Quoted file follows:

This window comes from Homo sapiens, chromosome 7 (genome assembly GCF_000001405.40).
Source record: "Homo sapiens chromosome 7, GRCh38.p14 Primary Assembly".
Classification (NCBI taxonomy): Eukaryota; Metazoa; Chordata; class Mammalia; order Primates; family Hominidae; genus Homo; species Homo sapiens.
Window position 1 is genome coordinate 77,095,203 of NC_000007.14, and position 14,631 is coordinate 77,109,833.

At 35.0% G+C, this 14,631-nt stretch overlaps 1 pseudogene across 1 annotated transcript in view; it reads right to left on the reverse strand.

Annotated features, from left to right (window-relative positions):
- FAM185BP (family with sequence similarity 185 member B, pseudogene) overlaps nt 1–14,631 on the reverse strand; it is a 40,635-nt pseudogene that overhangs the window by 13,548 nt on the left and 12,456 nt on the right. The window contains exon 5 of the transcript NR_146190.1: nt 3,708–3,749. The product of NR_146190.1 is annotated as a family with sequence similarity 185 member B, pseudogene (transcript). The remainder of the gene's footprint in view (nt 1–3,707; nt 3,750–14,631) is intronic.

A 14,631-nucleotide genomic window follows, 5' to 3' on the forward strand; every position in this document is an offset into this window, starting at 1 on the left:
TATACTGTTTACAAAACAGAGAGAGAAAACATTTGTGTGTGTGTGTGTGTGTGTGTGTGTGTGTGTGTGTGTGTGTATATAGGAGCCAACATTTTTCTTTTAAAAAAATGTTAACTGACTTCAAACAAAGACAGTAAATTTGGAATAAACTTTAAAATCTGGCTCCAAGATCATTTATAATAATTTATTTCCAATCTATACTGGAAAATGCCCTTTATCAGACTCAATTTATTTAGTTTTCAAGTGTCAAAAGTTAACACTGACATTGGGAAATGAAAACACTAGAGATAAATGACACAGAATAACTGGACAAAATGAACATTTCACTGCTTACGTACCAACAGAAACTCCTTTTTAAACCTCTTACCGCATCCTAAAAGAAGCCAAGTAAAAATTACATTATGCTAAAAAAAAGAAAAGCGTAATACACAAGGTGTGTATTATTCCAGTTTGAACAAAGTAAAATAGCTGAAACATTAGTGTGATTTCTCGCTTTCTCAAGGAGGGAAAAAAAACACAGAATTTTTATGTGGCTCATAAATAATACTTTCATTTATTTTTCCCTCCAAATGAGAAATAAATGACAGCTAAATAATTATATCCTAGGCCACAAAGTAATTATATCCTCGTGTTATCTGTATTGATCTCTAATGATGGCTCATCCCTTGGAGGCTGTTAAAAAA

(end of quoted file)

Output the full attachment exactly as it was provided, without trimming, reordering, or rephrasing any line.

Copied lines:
This window comes from Homo sapiens, chromosome 7 (genome assembly GCF_000001405.40).
Source record: "Homo sapiens chromosome 7, GRCh38.p14 Primary Assembly".
Classification (NCBI taxonomy): Eukaryota; Metazoa; Chordata; class Mammalia; order Primates; family Hominidae; genus Homo; species Homo sapiens.
Window position 1 is genome coordinate 77,095,203 of NC_000007.14, and position 14,631 is coordinate 77,109,833.

At 35.0% G+C, this 14,631-nt stretch overlaps 1 pseudogene across 1 annotated transcript in view; it reads right to left on the reverse strand.

Annotated features, from left to right (window-relative positions):
- FAM185BP (family with sequence similarity 185 member B, pseudogene) overlaps nt 1–14,631 on the reverse strand; it is a 40,635-nt pseudogene that overhangs the window by 13,548 nt on the left and 12,456 nt on the right. The window contains exon 5 of the transcript NR_146190.1: nt 3,708–3,749. The product of NR_146190.1 is annotated as a family with sequence similarity 185 member B, pseudogene (transcript). The remainder of the gene's footprint in view (nt 1–3,707; nt 3,750–14,631) is intronic.

A 14,631-nucleotide genomic window follows, 5' to 3' on the forward strand; every position in this document is an offset into this window, starting at 1 on the left:
TATACTGTTTACAAAACAGAGAGAGAAAACATTTGTGTGTGTGTGTGTGTGTGTGTGTGTGTGTGTGTGTGTGTGTATATAGGAGCCAACATTTTTCTTTTAAAAAAATGTTAACTGACTTCAAACAAAGACAGTAAATTTGGAATAAACTTTAAAATCTGGCTCCAAGATCATTTATAATAATTTATTTCCAATCTATACTGGAAAATGCCCTTTATCAGACTCAATTTATTTAGTTTTCAAGTGTCAAAAGTTAACACTGACATTGGGAAATGAAAACACTAGAGATAAATGACACAGAATAACTGGACAAAATGAACATTTCACTGCTTACGTACCAACAGAAACTCCTTTTTAAACCTCTTACCGCATCCTAAAAGAAGCCAAGTAAAAATTACATTATGCTAAAAAAAAGAAAAGCGTAATACACAAGGTGTGTATTATTCCAGTTTGAACAAAGTAAAATAGCTGAAACATTAGTGTGATTTCTCGCTTTCTCAAGGAGGGAAAAAAAACACAGAATTTTTATGTGGCTCATAAATAATACTTTCATTTATTTTTCCCTCCAAATGAGAAATAAATGACAGCTAAATAATTATATCCTAGGCCACAAAGTAATTATATCCTCGTGTTATCTGTATTGATCTCTAATGATGGCTCATCCCTTGGAGGCTGTTAAAAAA